Monty Python frequently devoted a part of the show to John Cleese portraying a British civil servant working for the “Ministry of Silly Walks”. (For a clip, visit youtube. Much of the past year’s Federal official doings in LR & ER might have fit right in to a series of sketches titled “The Litigation of Silly Assertions”. I’ll save the best until last but regular readers won’t be surprised if it involves our very own FLRA otherwise known as the Ministry of Silly Talks, which gets the award for the silliest assertion of the year.
Fed Family Values
Our first case involves a mother and son team fired from Federal service because false data was entered about the son in the Agency’s application system. It turns out mom was in HR (a staffing and class specialist), knew how to use the system and entered the data. Son’s apparent claim before the Federal Circuit was that while he knew the info was incorrect, he didn’t enter it and therefore shouldn’t have been fired. The claim was that the Agency’s charge was incorrect. He may have been right. How about a charge of too dumb to work?
My Recollection is a Little Vague
In October, FedSmith reported a case about a guy whose claim on his OF 306 was that he forgot he was fired by another Agency. He got canned in September of 1999 and filled out the objectionable paperwork in November of 2001. My claim would have been that I had a senior moment. He apparently was insufficiently gray or bald to support such a claim.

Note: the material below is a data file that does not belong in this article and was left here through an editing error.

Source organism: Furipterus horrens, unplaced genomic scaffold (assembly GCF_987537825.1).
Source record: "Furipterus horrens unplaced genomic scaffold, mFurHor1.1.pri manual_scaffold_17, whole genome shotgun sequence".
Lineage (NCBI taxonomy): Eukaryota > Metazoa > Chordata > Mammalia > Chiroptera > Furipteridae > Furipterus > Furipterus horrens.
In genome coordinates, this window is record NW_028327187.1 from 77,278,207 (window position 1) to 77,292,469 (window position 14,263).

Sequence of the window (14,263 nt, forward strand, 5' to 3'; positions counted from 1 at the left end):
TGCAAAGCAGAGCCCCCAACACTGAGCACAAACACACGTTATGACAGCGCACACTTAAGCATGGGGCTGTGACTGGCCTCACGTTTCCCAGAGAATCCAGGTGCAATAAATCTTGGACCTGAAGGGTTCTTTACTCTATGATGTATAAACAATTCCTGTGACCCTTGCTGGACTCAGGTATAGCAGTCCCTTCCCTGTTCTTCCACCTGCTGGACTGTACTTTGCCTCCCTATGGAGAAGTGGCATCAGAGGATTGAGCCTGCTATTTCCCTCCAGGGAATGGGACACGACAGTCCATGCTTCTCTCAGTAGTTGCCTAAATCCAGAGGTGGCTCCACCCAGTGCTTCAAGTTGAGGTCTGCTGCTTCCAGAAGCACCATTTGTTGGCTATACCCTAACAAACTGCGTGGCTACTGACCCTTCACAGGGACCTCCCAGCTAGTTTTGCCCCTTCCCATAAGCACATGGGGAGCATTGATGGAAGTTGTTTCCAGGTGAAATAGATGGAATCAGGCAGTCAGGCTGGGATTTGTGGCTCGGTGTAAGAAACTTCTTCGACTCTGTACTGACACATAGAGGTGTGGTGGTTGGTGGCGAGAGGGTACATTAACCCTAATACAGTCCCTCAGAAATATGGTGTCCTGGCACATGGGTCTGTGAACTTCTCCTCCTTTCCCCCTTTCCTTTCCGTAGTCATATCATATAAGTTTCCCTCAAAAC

Maybe It Did Come Out of a Cracker Box
Also in October is the tribute to the federal employee who got suspended for disrespectful conduct around a charge involving the statement “You know, I didn’t get my law degree out of a cracker jack box. You’re going to wish you hadn’t started this.” The appellant tried to beat the rap by claiming protection as a whistleblower. Would silly assertions never stop. My favorite line in the Federal Circuits decision is the last one which states “(The appellant) makes a variety of other arguments, each of which we have considered carefully and find to be without merit. We therefore affirm.”
Maybe He Had A Wrong Number
For any of you with one or more teenagers around the house, the case of the financial clerk who was canned because couldn’t get off the phone will have a definite resonance. He admitted making the calls (in one case, 623 of them in a 47 hour period), but claims his past performance and length of service should have weighed against his removal. The Federal Circuit upheld the removal. I thought that the court was implying that even if the guy had 50 years of service, 25 were on the phone and didn’t count.